Professor Bernard Comrie participating in an ultrasound experiment

The UCSB Linguistics faculty share a commitment to asking why languages are as they are. This fundamental question drives the pursuit of functional explanation. UCSB linguists have consistently encouraged the integration of theoretical insights and empirically grounded research findings from multiple domains of language, building a profound synergy within the department. The result is a department that works together across subdisciplinary and disciplinary boundaries to achieve a deeper understanding of how all the elements of language work together for their users. The fundamental premises on which the UCSB Linguistics Department was founded play an indispensable role in creating a unified vision of linguistics, establishing connections between linguistic structure, language use, and functional explanation. Some of the core areas studied at UCSB include discourse and grammar, typology, corpus linguistics, language and cognition, language documentation, prosody, language change, sociocultural linguistics, applied linguistics, and transcription. Linguists at UCSB also work in a wide variety of language areas. There are also many projects at UCSB, including the Pear Film World Corpus, the Santa Barbara Corpus of Spoken American English, the Santa Barbara Papers in Linguistics, School Kids Investigating Language in Life in Society (SKILLS). 

Corpus Linguistics

A 3D model showing the probability of the order of main and subordinate clauses.

Most linguists at UCSB are involved in one way or another in developing and using a corpus—a body of attested instances of naturally occurring language use. The corpus may be large or small, written or spoken, automatically assembled from pre-existing online texts, or meticulously transcribed by the researcher in the hands-on process of documenting a previously unwritten language. »

Discourse & Grammar

Professor Wallace Chafe working with consultants Jamie and Robbie.

Linguists at UCSB take Discourse and Grammar as the label for a unified field which looks at discourse from the perspective of grammar, and grammar from the perspective of discourse. Discourse is understood as the domain of language use, with speakers making functional choices at all levels of structure. Given the department’s theoretical orientation toward functional explanation, UCSB researchers approach grammatical constructions by asking not only how they are defined structurally, but also what functions they serve. »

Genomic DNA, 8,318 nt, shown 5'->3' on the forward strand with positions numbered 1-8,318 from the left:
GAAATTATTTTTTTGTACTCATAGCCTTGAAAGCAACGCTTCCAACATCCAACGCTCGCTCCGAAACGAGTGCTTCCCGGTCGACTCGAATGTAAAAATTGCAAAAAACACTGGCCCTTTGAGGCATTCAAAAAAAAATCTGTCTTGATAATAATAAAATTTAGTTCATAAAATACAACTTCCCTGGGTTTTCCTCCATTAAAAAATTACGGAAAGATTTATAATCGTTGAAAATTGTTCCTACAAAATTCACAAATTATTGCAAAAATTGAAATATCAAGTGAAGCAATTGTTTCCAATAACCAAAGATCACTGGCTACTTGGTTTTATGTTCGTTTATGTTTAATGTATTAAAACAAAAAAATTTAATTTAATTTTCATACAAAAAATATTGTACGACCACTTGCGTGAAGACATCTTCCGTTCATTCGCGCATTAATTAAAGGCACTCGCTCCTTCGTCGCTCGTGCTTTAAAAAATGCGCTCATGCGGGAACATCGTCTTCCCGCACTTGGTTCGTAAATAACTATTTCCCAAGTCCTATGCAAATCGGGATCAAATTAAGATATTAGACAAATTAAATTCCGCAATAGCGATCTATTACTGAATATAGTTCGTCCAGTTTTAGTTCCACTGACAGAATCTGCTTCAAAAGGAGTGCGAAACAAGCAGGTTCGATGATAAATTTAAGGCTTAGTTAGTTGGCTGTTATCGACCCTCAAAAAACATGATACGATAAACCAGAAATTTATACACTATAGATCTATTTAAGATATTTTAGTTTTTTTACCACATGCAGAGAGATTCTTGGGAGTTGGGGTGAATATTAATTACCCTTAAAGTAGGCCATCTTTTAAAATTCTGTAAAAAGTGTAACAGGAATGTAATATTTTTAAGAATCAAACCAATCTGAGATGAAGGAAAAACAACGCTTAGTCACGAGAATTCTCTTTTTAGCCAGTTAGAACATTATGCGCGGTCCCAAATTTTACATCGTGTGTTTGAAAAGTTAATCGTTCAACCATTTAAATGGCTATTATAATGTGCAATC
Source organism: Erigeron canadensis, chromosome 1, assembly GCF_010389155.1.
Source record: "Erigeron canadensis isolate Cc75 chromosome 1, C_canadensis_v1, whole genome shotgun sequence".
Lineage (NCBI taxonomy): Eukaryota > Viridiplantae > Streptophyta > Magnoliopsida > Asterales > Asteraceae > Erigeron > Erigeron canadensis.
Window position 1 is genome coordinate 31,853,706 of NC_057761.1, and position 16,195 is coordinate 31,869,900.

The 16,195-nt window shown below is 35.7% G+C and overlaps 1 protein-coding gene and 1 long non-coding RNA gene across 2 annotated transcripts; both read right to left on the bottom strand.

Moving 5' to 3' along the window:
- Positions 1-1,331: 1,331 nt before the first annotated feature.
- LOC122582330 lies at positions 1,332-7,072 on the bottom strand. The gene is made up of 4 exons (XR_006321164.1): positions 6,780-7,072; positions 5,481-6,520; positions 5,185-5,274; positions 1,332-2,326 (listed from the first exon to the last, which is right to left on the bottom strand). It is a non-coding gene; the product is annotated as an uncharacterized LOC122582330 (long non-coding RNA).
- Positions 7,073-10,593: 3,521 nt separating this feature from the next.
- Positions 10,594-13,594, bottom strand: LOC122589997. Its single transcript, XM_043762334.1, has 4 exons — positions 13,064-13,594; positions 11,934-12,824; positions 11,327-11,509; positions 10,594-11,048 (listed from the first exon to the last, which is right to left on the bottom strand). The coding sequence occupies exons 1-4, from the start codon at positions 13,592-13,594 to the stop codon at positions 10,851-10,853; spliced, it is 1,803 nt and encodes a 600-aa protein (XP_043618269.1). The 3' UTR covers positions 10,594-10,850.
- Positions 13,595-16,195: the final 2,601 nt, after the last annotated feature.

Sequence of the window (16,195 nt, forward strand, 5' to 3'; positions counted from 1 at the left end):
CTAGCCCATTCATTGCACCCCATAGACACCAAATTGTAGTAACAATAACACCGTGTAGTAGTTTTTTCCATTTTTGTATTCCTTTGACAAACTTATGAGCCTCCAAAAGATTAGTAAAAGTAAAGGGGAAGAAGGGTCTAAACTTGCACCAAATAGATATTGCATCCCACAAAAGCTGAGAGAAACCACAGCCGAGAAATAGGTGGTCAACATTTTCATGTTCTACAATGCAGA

Language & Cognition

Undergraduate research assistant Mike LaRosa demonstrates an experiment.Research at UCSB emphasizes the cognitive bases of speakers' preferences for particular patterns of argument structure, for the distribution of referential forms in discourse, for processes of word formation and for lexical selection. The fundamental relationship between cognitive processes and social interaction motivates our focus on the sociocognitive forces underlying language use, language change, and language acquisition. »

Language Change

Researchers at UCSB believe the study of change in a particular language requires reference both to the structural properties of that language and to the social environment in which it functions: Which social groups initiate and propagate particular changes? Which social circumstances lead to language change, such as creation of new vocabulary or shifts in meaning? How do languages change as a result of contact with other languages? »

Language Documentation

Visiting Assistant Professor Laura Robinson working with a community in Papua New Guinea

UCSB linguists feel that the collection and analysis of natural discourse provide the richest means to understanding the structures of a language. Fieldwork is a complex undertaking, requiring rigorous academic training in techniques of data collection and analysis, competent use of technology, cross-cultural awareness and sensitivity, and the ability to work successfully within a community that may be quite unfamiliar to the researcher. »


A spectrogram of "UCSB"Research on prosody in the UCSB Linguistics Department encompasses diverse topics in a broad cross-section of languages. Faculty and students are engaged in work on intonation, stress, tone, timing, constituency, and other prosodic properties of oral communication. Researchers also examine the prosody of signed languages as well as the relationship between prosody and embodied communication such as gesture. »

Sociocultural Linguistics

UCSB students gather for a PRIDE event.Encompassing research traditions including sociolinguistics, linguistic anthropology, discourse analysis, and others, sociocultural linguistics focuses on how discourse mediates the enactment of social life and the construction of the social world. UCSB researchers in sociocultural linguistics draw on such approaches as ethnography, interactional linguistics, conversation analysis, corpus linguistics, discourse transcription, video analysis, and quantitative analysis. »


Map of word order from WALS

UCSB linguists understand linguistic typology as the systematic study of cross-linguistic variation and seek to come to terms with the full scope of typological differences among the world’s languages. While acknowledging the role of language universals—recurrent tendencies in structure and function—research in linguistic typology at UCSB concentrates on the ways in which languages differ from one another, because this tremendous diversity helps us to understand the full range of what language can be. »

Applied Linguistics

Graduate student Lynnette Arnold working with a student in El Salvador

Applied linguistics at UCSB is understood broadly to encompass linguistic research on a wide range of real-world social, political, and educational issues. Educational issues are central to applied linguistics, such as language learning and teaching, children’s linguistic and social development, literacy practices, and the relationship between spoken and written language. »

Language Areas